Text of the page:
This though entered my head immediately after reading the post by Rory Miller on the Money Dance. In a fundamental sense the monkey dance is a social event. As a social event often it is considered fighting. Fighting is illegal so to enter into a fray that is based on a social situation, i.e. the monkey dance, means anything we use in that instance is not self-defense.
In that light I also thought to myself that isn't the monkey dance actually a good high percentage of what most people encounter? If the answer is yes, mostly, then is what we teach in martial arts actually, factually and truthfully self-defense? If not, then when we tell students that what they are learning is self-defense are we not setting up a situation where that person will be implementing actions that are mostly illegal and regardless of perceived circumstances be legally prosecuted?
So, if I have this right and I suspect if I don't I am pretty darn close to the truth. Martial Arts when taught as a combative system, a self-defense system or a fighting system is teaching how to break the law!
Then it begs the question that if MA is actually teaching illegal actions in a self-defense scenario then what should actually be taught for self-defense? If I am correct in my perceptions then all martial arts are illegal for defense especially in the most encountered situations, the monkey dance.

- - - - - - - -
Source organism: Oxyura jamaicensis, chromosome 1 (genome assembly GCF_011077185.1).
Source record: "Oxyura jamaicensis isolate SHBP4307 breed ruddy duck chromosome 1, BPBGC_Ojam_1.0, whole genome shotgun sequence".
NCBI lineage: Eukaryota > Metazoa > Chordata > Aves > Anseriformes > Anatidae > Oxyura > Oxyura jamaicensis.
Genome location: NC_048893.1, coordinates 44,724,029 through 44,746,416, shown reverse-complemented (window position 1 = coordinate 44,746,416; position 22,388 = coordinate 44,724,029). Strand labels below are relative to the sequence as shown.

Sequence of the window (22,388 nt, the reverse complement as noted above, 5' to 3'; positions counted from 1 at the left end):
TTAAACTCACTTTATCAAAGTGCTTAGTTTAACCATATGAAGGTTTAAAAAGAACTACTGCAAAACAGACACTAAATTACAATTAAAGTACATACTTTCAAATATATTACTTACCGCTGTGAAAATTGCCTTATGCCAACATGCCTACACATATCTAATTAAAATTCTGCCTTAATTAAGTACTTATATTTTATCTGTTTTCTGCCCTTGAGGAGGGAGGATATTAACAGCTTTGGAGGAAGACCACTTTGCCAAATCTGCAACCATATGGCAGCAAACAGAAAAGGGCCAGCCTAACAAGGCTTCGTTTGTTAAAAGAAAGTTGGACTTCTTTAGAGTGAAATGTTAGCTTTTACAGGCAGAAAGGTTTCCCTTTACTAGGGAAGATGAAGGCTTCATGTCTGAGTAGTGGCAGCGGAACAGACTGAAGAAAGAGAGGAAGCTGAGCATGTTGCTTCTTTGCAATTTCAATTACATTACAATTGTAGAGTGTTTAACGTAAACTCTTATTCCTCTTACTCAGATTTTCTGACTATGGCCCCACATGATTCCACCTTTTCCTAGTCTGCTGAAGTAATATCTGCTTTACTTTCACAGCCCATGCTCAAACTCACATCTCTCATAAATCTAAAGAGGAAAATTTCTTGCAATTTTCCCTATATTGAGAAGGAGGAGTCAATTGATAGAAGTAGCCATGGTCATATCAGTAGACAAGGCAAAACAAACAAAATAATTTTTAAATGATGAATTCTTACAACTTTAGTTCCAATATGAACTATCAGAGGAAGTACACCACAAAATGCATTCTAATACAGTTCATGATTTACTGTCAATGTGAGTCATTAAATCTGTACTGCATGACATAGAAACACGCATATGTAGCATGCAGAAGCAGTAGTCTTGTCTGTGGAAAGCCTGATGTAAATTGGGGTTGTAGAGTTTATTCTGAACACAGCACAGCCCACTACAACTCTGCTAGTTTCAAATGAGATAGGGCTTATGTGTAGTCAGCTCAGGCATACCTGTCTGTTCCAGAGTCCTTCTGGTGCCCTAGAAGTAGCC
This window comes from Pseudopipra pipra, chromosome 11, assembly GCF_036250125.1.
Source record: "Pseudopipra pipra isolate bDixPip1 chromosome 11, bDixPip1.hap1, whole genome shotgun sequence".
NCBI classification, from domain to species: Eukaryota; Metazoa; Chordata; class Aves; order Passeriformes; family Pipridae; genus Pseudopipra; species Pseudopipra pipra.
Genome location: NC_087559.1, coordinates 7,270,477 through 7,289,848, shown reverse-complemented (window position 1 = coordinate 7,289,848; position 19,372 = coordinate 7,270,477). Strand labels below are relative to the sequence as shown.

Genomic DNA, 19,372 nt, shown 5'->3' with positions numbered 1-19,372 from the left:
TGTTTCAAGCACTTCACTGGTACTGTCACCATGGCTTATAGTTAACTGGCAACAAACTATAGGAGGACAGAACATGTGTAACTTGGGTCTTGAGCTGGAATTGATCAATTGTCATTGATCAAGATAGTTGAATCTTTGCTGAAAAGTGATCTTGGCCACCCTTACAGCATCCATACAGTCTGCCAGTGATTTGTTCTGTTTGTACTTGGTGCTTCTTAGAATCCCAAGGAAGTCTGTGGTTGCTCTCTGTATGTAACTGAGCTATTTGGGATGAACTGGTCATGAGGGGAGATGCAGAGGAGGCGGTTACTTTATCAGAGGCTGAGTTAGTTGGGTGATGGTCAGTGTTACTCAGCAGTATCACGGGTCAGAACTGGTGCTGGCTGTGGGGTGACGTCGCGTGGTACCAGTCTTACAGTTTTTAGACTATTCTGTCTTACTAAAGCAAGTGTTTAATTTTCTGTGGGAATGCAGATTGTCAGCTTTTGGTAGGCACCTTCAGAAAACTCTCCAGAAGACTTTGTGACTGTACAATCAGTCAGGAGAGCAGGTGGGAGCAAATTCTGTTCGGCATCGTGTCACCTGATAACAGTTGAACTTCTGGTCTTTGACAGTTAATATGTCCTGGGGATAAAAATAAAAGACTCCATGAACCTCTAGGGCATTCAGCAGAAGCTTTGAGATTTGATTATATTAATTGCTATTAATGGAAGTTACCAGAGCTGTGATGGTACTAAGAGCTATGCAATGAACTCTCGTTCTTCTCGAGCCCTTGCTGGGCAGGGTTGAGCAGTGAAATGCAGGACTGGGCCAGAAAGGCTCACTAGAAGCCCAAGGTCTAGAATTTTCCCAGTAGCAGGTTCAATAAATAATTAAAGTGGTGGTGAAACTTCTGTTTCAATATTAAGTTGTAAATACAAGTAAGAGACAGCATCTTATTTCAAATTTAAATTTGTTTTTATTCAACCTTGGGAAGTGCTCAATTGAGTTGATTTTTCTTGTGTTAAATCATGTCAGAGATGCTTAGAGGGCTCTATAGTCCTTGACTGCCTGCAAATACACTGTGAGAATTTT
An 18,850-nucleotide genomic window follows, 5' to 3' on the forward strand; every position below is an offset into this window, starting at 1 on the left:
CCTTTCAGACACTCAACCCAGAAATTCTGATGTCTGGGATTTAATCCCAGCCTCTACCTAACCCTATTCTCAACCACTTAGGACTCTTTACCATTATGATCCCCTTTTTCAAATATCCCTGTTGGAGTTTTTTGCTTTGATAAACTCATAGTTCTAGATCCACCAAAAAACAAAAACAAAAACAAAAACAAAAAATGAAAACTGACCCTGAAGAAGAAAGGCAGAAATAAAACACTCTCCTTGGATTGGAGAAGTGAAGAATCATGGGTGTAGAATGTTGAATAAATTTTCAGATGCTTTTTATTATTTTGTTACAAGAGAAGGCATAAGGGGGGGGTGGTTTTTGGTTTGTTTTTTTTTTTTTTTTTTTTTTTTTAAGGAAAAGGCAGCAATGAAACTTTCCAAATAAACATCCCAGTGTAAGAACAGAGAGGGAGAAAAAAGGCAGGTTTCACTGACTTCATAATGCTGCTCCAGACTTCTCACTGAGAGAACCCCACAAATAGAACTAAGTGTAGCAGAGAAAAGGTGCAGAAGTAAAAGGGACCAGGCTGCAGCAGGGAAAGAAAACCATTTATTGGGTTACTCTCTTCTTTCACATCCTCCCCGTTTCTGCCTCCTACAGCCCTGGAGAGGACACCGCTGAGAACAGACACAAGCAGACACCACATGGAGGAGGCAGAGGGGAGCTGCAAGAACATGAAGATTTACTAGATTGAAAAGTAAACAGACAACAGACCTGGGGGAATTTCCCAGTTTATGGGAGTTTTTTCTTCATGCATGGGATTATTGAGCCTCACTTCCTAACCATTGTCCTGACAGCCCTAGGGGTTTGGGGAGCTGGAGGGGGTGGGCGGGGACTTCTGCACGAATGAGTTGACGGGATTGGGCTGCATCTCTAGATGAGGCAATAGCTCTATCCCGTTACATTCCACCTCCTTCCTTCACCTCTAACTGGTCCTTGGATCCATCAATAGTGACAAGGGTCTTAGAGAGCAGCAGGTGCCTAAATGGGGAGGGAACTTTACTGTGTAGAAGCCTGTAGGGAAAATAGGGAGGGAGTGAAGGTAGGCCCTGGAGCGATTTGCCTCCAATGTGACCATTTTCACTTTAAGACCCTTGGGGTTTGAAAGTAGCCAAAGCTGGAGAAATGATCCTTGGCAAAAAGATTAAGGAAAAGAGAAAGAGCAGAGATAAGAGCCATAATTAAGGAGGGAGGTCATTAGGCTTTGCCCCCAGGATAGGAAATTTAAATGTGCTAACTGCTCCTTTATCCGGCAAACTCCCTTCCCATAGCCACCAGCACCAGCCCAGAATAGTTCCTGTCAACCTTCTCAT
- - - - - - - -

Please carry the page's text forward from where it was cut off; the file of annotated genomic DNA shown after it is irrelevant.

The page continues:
Now, lets leave the monkey dance and enter the world of asocial violence, the predatory violent encounter. This is a totally different situation that warrants far more in-depth study, learning and practice to get the whole picture and this is simply an exercise in thinking it out. I have to think, are martial arts self-defense teachings still illegal since this is, for this discussion, outside the monkey social dance? I guess it would depend on the present moment situation. What attack, the type of attack, the type of technique used in the attack, the ultimate goal of said attack, and then the response you provide - if you even get the chance to provide a response. After all if my understanding remains valid this type of attack against you, the experienced martial artists, means you were acting in a manner that said victim and the assailant knows that he has you and your going down hard and fast.
I suspect that even in the asocial violent encounter your actions, if successful, will depend greatly on how you present your case in court and as you already know that is a whole other can of worms. Use of force comes into play here while it means little or nothing in the monkey dance since the legal perception is both parties involved are guilty of fighting.
See, this subject of self-defense gets more complicated and convoluted as one seeks out knowledge. It makes the onus of the seeker of self-defense to determine true self-defense training that is realistic and within the limits of the social and legal culture and laws critical. I have to wonder, "how many of the self-defense trainers actually know stuff like this and are they actually teaching within those criteria?"